By Tom McDermott and Robin Jovanovich
George Latimer is in his second and final term as Westchester County Executive, but he is sanguine that he can accomplish a lot more in the next few years.
In an hour-long interview in the County Administration Building this week, he shared facts and figures on everything from revenue to crime; the good news is that the former is going up and the latter down.
“In my first year in office, I saw there were unmet needs, but I was determined to balance the budget and stay within the tax cap,” he began. “My mission was not to raise property taxes.”
His solution was to increase the sales tax but at the same time freeze property taxes for two years. A share of the sales tax is returned to the municipalities — the City of Rye receives 20 percent and the Rye City School District 10 percent. “Unlike property taxes, Latimer said, “sales tax is a consumption tax. What you pay is in your control.”
Latimer is happy to report that Rye City residents’ County taxes went down 4 percent in 2020 and 3 percent in 2021 and may go down 8 percent in 2022.
And he’s proud of the capital improvements he pushed for at Playland. “My predecessor never made any investments in the amusement park. Under my watch, we’ve spent $125 on capital projects.” He noted that the Playland Pool, which is currently being reconstructed, will be a place where parents can relax with their children. The Sprain Brook Pool is the future home of competitive meets.
He said the County would be open to helping improve adjacent Rye Town Park, but he’d first need a long-range plan from their commission. “If Rye Town Park leadership came to the County, we would be open to help with operations and capital,” Latimer offered.
Latimer is happy to come to the table when a community needs the County’s help, and he looks forward to receiving a firmed-up flood mitigation plan from the City of Rye that specifies what the City is prepared to do, and the plan has to be effective. “The County is prepared to be a partner, but we can’t be one until we are presented with a plan to review.”
He noted that after the devastating floods in 2007, Mamaroneck received federal funds for the cleanup, but they needed an additional $10 million. “So, the County adjusted its budget and committed the funds.”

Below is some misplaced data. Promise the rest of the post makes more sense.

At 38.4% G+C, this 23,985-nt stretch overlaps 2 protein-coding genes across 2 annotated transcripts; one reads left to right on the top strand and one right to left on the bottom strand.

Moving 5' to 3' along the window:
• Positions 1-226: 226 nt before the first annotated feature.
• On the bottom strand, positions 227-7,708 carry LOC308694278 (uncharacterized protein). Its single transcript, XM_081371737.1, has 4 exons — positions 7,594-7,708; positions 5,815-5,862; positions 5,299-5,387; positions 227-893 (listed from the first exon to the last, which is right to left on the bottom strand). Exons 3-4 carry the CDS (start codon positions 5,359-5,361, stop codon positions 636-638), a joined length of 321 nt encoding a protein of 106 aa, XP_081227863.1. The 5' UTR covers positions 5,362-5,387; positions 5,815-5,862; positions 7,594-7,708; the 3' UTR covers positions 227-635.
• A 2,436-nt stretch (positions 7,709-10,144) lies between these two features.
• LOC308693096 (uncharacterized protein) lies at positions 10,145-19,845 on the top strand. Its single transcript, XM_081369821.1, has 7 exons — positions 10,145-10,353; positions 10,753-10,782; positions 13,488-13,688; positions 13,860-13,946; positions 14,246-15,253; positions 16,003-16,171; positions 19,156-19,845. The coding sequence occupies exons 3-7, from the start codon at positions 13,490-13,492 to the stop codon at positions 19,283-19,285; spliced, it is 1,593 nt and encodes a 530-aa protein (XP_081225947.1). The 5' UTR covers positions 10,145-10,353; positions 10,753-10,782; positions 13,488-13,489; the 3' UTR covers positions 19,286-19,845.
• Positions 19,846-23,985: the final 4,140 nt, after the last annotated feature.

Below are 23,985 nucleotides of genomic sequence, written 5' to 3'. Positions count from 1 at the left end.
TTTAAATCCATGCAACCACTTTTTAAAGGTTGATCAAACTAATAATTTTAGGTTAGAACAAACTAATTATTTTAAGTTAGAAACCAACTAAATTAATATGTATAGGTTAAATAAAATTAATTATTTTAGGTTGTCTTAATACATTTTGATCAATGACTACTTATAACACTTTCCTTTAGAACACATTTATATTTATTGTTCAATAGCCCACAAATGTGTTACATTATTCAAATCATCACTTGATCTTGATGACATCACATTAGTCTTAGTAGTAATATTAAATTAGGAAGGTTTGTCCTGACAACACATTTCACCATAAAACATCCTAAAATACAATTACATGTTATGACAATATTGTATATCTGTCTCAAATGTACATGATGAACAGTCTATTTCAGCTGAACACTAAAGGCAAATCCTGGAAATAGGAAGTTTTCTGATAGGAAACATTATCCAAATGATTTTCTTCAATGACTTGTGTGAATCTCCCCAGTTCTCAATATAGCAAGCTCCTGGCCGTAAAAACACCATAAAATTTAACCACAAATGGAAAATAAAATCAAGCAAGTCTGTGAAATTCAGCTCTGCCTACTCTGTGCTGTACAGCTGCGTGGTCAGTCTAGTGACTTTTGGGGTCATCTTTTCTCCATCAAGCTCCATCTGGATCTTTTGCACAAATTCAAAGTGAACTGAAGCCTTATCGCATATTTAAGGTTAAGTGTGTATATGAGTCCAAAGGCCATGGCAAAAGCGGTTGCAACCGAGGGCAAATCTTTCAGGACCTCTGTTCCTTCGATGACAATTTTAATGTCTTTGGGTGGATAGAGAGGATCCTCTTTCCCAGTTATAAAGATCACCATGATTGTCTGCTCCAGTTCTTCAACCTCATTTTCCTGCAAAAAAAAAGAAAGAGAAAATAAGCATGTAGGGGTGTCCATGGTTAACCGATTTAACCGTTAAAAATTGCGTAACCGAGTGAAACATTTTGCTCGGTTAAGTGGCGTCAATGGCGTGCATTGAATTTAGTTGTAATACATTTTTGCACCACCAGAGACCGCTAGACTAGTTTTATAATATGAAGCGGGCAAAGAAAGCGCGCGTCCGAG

On the other hand, Theodore Fremd Avenue in Rye, which was badly damaged in those same floods, was in the County budget for a decade before it was repaired. Latimer explained: “The County has to prioritize projects in order to keep taxes down, and the project required a great deal of engineering work by many subcontractors.”
Rye residents will be heartened to learn that repair of Midland Avenue, also a county road, is on the horizon now that the Last Mile project is near completion.
For those who wonder why we need County government — “Fairfield County residents don’t have county government” — Latimer has a ready answer. “The County is a big, local government which oversees those functions that are better accomplished regionally. The state and federal government mandate social services, which is our biggest department; the prison system is our second biggest. We also run transportation and sewage treatment. We look to do what’s practical.”
This year, Latimer has turned his focus to projects both big and small, from the restoration of the County Center, which hasn’t been remodeled in 40 years, to the repair of the County-owned parking lot next to Playland Market and On the Way Café.
We turned the conversation to what can be done at the County Airport — and his response was quick and honest: “Not enough. The FAA controls the skies and local elected officials can only control quality of life up to a certain point. We did reduce commercial travel at one time, but private-corporate aviation and fixed-base operations have continued to grow. We have improved how we respond to complaints about the airport. If there is serious talk of expanding the airport, that will need a lengthy community discussion.”